Showing posts from August, 2016

Sameness in Java: Identity & Equality

In Java, sameness of objects is described with two different concepts: Identity and Equality.

Identity (known as reference equality)
Identity of an instance is correlated with the memory location of the object. Sameness in terms of identity means that; if two references points at the same memory location then that means there is one object that is referenced by different references.

Identity of objects are checked with the equality(==) operator.
String s1 = "Hello"; String s2 = new String("Hello"); assertFalse(s1 == s2);
However, two distinct references formed of the same string literal point to the same memory location since their references firstly looked up at String pool. Therefore when two String variables formed of same string literal are compared, the result will return true.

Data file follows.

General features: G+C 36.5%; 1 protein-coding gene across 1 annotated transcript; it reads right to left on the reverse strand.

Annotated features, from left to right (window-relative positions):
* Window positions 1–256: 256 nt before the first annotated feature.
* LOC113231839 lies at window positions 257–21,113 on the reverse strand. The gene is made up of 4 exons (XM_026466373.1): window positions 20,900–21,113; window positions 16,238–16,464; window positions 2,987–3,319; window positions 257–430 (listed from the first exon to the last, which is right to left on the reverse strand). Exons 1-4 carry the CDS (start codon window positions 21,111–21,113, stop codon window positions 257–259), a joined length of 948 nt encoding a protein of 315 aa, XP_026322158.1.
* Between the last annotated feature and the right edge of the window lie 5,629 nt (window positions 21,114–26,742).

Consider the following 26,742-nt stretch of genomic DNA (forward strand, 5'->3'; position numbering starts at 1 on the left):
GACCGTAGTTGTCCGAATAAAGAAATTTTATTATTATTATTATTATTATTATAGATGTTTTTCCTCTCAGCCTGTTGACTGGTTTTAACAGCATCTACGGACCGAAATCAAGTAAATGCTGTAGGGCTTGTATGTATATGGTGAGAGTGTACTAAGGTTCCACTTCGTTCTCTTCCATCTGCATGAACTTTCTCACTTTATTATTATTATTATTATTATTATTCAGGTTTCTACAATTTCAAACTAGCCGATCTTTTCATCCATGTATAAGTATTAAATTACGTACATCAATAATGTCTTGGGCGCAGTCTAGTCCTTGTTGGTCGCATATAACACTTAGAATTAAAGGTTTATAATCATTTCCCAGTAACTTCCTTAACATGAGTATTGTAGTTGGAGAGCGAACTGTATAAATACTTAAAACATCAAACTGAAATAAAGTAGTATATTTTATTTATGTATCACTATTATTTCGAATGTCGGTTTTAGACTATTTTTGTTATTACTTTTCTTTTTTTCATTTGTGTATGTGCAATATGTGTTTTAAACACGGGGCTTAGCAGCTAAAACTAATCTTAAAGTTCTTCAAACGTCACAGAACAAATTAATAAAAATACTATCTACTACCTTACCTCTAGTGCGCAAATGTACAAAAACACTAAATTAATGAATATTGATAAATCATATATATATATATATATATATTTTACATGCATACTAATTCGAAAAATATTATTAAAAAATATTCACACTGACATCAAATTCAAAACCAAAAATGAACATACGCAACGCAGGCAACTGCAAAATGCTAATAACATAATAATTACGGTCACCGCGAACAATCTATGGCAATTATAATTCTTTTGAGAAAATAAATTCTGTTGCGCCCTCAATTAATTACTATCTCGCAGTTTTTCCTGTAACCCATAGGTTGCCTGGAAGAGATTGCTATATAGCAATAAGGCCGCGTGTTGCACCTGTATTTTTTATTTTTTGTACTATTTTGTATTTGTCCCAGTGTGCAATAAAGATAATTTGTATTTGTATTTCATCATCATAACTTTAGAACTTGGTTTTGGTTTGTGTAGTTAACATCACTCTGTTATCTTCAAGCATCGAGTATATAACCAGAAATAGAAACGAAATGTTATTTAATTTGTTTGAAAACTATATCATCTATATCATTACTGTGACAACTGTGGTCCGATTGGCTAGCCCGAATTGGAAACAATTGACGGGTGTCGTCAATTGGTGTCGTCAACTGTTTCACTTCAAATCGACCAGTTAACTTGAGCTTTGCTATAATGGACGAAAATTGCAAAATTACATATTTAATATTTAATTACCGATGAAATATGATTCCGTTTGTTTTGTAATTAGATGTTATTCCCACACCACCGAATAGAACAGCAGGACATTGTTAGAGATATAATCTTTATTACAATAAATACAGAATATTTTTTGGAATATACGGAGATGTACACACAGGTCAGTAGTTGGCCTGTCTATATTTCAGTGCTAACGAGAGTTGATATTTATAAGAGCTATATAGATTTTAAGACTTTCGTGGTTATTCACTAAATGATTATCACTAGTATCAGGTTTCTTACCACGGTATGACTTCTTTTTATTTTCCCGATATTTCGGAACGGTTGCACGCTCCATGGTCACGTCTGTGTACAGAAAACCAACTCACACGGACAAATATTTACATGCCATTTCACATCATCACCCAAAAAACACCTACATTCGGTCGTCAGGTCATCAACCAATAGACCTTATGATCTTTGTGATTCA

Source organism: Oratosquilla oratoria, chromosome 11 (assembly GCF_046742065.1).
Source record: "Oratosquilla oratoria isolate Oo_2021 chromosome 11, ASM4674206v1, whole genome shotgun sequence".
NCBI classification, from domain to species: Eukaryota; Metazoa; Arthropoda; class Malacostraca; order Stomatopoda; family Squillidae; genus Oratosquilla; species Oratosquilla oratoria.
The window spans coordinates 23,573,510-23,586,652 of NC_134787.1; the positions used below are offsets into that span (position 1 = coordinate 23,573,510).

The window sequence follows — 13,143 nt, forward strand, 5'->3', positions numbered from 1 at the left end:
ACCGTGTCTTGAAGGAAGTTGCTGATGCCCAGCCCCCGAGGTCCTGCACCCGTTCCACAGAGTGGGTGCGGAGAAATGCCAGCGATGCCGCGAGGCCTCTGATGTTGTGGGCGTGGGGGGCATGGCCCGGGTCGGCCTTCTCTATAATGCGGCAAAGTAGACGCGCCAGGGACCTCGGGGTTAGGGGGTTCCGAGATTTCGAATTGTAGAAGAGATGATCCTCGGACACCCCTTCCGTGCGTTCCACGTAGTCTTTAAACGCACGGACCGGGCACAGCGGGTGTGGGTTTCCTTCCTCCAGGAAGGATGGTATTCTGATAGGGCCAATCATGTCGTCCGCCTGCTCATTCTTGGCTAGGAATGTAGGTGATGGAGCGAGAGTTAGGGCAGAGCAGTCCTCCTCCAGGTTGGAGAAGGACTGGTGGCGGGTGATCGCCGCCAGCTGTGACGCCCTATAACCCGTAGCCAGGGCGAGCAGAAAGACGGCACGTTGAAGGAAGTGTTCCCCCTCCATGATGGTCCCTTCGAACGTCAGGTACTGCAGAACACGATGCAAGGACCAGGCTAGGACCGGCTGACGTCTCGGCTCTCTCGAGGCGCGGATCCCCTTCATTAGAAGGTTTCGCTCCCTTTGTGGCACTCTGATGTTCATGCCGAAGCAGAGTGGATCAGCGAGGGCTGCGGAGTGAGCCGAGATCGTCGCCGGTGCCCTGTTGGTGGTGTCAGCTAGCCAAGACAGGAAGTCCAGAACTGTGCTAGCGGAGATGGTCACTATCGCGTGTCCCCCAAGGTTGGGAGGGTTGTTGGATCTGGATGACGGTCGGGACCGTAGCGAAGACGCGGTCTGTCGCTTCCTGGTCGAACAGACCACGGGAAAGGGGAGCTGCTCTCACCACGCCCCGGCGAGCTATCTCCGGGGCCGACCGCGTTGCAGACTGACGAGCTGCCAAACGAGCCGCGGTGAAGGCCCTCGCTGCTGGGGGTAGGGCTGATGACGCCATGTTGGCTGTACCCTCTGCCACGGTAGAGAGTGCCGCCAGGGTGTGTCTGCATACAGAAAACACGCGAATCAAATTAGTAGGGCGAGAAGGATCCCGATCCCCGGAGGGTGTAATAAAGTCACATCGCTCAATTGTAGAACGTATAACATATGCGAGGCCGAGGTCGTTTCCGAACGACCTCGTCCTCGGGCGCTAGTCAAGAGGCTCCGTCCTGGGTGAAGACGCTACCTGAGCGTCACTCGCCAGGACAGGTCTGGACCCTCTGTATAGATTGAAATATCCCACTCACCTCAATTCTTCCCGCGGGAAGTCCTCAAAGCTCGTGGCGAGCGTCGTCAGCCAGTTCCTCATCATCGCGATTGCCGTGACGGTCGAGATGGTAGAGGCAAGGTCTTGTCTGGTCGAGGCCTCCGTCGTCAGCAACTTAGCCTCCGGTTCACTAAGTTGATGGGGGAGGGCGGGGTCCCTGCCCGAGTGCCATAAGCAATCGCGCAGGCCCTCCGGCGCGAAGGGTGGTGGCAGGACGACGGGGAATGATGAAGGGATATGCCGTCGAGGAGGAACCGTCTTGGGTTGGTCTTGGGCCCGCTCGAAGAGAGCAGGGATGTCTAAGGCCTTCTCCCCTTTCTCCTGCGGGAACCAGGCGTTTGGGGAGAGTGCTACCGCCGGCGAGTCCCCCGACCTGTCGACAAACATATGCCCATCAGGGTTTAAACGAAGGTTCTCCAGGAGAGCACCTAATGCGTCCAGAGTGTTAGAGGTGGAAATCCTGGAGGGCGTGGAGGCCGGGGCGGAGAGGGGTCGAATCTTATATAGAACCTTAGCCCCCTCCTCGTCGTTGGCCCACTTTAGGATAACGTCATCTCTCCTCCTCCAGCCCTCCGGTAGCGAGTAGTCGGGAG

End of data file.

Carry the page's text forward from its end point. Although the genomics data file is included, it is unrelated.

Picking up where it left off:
String s1 = "Hello"; String s2 = "Hello"; assertTrue(s1 == s2);
And here is some examples about the reference equality:
//Null references of same types are equal S…

Don't Repeat Yourself

Don't Repeat Yourself (DRY) is a key software design principle that mainly states;
- Every piece of knowledge must have a single, unambiguous, authoritative representation within a system. (The Pragmatic Programmer)
- Meaning simply that; do not duplicate the code written for the same business logic within a system.

What are the drawbacks of DRY violations ?
- If we repeate the same code within a system, maintaining the code when any logic changes will be difficult.
Because the change will have to be reflected to all portions of the code having the changed logic.

And the solution is ?
To avoid DRY violations, business logic should be seperated into smaller and reusable units and these units should be reused via calling them wherever possible.